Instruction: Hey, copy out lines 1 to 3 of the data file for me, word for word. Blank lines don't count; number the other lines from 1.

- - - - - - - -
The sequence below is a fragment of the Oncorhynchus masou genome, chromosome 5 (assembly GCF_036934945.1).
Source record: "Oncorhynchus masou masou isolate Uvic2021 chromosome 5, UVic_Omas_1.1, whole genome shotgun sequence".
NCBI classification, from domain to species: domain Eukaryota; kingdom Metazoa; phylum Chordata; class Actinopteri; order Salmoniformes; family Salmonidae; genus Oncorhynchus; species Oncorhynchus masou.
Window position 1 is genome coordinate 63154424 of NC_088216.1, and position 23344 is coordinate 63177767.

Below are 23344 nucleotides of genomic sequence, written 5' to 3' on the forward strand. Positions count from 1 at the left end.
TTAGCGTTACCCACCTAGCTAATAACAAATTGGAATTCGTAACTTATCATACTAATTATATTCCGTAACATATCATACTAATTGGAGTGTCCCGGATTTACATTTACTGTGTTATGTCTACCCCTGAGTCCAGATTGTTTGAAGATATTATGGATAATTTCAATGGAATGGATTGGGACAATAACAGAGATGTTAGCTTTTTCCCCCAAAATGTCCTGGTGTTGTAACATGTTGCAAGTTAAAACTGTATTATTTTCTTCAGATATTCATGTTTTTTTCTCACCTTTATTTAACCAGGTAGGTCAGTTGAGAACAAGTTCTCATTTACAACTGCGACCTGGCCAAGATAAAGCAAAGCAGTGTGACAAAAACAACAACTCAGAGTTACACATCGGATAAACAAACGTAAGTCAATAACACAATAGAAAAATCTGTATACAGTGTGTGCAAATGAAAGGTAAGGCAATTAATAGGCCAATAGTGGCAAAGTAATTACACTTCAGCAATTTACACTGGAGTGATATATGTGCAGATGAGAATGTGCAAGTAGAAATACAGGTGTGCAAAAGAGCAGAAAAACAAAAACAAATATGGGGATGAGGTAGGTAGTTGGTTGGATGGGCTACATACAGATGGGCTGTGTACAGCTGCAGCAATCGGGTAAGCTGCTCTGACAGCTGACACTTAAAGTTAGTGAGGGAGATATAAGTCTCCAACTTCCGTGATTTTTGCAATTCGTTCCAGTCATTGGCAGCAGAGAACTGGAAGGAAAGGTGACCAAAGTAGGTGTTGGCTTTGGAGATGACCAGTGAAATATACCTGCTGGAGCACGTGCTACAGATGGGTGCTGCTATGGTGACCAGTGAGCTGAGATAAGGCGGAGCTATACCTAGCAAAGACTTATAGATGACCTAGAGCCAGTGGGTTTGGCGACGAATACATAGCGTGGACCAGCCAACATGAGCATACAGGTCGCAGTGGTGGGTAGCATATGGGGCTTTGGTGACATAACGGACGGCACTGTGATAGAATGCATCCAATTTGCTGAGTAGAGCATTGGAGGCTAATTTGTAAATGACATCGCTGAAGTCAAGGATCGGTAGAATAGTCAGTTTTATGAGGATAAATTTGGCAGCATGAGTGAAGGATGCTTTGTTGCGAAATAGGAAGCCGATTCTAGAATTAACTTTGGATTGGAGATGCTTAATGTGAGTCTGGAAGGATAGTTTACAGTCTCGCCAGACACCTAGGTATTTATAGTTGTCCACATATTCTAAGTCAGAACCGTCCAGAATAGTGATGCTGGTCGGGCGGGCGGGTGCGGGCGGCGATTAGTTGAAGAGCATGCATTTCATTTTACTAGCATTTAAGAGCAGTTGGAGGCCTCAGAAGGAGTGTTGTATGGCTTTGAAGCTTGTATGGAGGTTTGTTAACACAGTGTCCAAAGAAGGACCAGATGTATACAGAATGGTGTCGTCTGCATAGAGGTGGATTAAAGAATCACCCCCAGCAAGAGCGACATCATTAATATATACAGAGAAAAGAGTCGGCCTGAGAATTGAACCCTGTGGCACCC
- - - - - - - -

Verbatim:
The sequence below is a fragment of the Oncorhynchus masou genome, chromosome 5 (assembly GCF_036934945.1).
Source record: "Oncorhynchus masou masou isolate Uvic2021 chromosome 5, UVic_Omas_1.1, whole genome shotgun sequence".
NCBI classification, from domain to species: domain Eukaryota; kingdom Metazoa; phylum Chordata; class Actinopteri; order Salmoniformes; family Salmonidae; genus Oncorhynchus; species Oncorhynchus masou.